The rules surrounding companies with dual-class shares have been tweaked to clarify the role of independent shareholders and to align offer prices between different classes of investors.
Independent investors will now not be required to make a general offer if their share of voting rights is pushed past regulatory thresholds under certain circumstances.
A general offer for a dual-class share firm must also present the same offer price for multiple voting shares as for ordinary voting shares, according to the new rules outlined by the Monetary Authority of Singapore (MAS) yesterday.
The original takeover code lays out certain thresholds that oblige a shareholder to make a mandatory general offer for the company.
For example, when an investor's control is first increased to 30 per cent or more, that shareholder must offer to buy the rest of the shares not already owned.
But in a dual-class company, there are two scenarios when a shareholder's control might cross the threshold.
The first is when shares that carry multiple votes are converted into ordinary voting shares.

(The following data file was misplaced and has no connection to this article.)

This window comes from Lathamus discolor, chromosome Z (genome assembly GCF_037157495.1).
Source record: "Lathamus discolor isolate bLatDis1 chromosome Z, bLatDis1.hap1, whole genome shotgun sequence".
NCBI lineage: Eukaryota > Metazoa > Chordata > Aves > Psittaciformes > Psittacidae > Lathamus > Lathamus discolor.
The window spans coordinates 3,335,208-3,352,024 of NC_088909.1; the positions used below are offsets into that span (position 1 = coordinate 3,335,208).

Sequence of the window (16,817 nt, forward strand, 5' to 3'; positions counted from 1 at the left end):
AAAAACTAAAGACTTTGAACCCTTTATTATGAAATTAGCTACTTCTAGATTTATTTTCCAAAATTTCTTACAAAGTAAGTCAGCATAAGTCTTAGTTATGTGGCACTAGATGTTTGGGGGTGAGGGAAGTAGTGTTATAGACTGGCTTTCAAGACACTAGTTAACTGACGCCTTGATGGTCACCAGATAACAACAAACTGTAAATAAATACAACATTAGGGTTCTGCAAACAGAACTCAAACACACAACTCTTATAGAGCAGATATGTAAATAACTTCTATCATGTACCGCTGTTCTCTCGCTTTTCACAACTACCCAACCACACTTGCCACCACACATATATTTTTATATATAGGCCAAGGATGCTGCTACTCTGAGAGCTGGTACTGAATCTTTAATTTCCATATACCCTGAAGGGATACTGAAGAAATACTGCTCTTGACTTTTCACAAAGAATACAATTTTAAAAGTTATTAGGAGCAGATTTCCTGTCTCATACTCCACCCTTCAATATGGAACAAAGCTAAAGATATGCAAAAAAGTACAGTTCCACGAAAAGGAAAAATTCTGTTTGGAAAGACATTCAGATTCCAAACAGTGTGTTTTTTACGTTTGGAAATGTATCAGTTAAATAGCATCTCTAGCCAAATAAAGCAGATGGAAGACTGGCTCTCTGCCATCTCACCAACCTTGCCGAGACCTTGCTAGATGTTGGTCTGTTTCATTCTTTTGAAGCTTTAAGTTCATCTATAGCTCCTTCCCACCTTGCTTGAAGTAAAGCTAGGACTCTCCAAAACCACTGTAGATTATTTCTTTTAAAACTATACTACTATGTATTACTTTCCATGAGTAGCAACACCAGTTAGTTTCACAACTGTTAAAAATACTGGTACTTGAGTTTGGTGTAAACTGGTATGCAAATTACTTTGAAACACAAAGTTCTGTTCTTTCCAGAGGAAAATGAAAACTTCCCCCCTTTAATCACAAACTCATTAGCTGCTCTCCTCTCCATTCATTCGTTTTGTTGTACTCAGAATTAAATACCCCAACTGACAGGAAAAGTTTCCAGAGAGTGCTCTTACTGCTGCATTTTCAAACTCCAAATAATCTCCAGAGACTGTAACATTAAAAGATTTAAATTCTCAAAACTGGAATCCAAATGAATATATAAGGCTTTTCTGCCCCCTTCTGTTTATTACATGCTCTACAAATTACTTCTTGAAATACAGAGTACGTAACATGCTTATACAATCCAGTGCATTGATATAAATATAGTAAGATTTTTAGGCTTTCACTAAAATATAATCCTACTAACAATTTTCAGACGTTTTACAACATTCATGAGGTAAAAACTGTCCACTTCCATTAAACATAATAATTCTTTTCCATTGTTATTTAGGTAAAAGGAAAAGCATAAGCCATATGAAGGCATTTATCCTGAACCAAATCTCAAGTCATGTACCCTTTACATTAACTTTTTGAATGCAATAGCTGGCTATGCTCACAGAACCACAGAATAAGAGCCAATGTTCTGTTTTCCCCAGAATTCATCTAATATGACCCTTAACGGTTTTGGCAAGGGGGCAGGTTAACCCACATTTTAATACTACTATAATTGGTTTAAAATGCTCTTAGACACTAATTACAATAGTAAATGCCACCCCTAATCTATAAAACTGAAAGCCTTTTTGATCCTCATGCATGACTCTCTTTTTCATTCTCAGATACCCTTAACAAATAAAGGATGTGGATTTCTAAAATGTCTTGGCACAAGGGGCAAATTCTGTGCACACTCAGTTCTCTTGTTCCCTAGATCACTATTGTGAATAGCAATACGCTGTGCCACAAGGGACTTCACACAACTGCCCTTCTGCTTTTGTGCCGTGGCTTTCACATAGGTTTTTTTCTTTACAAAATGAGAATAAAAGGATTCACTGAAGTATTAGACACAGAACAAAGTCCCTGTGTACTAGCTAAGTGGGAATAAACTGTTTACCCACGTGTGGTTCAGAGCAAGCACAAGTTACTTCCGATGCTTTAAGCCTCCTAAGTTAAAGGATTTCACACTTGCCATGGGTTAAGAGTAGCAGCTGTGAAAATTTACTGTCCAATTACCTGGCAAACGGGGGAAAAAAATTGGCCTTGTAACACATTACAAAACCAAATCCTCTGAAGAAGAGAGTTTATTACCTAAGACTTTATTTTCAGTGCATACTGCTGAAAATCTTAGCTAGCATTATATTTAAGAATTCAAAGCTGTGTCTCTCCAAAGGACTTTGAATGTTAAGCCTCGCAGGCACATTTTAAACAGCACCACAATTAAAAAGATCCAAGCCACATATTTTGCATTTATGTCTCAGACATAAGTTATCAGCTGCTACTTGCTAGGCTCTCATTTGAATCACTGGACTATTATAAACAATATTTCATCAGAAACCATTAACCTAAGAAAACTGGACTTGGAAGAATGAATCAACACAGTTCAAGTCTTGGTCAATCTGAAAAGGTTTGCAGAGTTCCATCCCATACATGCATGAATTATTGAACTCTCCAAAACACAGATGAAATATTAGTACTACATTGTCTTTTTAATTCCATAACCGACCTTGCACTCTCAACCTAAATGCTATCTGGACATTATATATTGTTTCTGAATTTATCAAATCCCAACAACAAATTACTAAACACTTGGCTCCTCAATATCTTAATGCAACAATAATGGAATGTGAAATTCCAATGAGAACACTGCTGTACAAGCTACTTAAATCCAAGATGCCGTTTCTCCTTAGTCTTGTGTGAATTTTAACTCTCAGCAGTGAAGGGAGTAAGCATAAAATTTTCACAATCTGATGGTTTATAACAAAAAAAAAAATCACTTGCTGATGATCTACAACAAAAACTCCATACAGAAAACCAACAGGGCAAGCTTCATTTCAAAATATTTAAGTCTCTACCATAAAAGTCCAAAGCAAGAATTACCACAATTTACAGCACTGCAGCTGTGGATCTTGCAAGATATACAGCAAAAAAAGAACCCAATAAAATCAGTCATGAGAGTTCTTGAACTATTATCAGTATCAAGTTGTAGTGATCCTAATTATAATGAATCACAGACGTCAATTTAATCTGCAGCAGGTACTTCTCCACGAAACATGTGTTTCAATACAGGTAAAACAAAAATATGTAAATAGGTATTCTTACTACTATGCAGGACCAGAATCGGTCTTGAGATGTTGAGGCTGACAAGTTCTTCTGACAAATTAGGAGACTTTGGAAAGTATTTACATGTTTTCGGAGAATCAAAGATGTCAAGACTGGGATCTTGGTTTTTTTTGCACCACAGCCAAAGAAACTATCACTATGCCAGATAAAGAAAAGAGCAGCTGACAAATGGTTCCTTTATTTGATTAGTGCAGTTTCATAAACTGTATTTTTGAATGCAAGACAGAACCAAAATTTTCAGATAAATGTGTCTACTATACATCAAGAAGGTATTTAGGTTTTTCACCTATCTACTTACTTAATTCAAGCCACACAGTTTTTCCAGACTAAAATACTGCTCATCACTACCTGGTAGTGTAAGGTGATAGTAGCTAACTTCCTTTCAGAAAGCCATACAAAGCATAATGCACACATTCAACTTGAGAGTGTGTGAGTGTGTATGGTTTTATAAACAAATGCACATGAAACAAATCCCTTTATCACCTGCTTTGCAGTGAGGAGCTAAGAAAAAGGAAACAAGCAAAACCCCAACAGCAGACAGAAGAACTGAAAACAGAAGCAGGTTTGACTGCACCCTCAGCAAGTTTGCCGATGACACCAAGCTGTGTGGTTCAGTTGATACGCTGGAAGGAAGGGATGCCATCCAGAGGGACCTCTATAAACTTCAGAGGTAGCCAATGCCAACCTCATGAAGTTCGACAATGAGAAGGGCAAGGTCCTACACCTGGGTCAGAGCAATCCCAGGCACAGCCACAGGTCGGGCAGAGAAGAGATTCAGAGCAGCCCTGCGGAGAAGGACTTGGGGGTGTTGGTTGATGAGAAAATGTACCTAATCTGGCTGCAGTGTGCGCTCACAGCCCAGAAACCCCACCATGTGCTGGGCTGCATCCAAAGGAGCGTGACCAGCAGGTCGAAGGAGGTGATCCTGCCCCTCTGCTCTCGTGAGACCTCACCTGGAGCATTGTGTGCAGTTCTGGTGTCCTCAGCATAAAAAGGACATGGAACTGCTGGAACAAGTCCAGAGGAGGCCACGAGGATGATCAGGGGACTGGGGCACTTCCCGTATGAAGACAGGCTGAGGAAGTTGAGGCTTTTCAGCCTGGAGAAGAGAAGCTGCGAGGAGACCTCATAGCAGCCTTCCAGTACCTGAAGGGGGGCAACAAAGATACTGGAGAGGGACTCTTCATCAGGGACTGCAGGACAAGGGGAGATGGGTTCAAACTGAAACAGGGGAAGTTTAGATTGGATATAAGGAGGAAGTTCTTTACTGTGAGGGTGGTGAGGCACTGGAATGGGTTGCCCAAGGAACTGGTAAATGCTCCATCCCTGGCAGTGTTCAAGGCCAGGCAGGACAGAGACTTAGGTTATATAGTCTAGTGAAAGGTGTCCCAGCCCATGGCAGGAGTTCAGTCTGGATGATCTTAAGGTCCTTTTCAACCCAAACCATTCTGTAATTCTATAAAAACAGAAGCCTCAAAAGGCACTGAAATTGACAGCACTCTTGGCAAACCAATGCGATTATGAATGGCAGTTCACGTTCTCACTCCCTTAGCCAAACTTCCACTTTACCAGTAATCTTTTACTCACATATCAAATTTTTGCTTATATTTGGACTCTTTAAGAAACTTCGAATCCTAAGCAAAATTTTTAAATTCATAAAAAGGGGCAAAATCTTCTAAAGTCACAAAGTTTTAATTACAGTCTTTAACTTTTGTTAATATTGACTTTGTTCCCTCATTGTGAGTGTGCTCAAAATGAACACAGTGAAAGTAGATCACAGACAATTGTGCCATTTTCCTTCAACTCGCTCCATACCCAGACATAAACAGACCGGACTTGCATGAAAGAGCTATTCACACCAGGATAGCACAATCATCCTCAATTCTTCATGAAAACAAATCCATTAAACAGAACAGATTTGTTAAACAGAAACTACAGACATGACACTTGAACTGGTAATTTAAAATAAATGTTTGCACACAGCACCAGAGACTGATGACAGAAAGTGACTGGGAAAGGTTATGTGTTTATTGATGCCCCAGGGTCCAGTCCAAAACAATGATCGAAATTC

Take a firm that has one superior share that carries five votes and five common shares carrying one vote each. That firm would have a total of 10 voting rights. If the superior share is converted into one common share, that firm's total voting rights would be cut to just six.
For an investor with two common shares, such an event would push his interest from 20 to 33 per cent, which would normally trigger a general offer.
The other circumstance in which a shareholder's stake might cross the threshold is when a company cuts the number of voting rights per multiple voting share. Such an event could push an investor's interest past the mandatory general offer threshold.
The new rule clarifies that a shareholder whose interest crosses the mandatory general offer threshold as a result of either of those scenarios will not need to make a mandatory general offer as long as the investor is deemed to be independent of the conversion or reduction event.
The obligation will still be waived if the shareholder is not deemed to be independent, provided that he or she takes steps to reduce the voting rights to below the mandatory general offer thresholds, or if the shareholder obtains a waiver from independent shareholders.
In another move, the MAS said the requirement for offer prices to be the same between multiple and ordinary voting shares would provide greater certainty.
It would also act as a safeguard for people with ordinary voting shares by ensuring that any premium paid to holders of multiple voting shares are also paid to those with ordinary shares.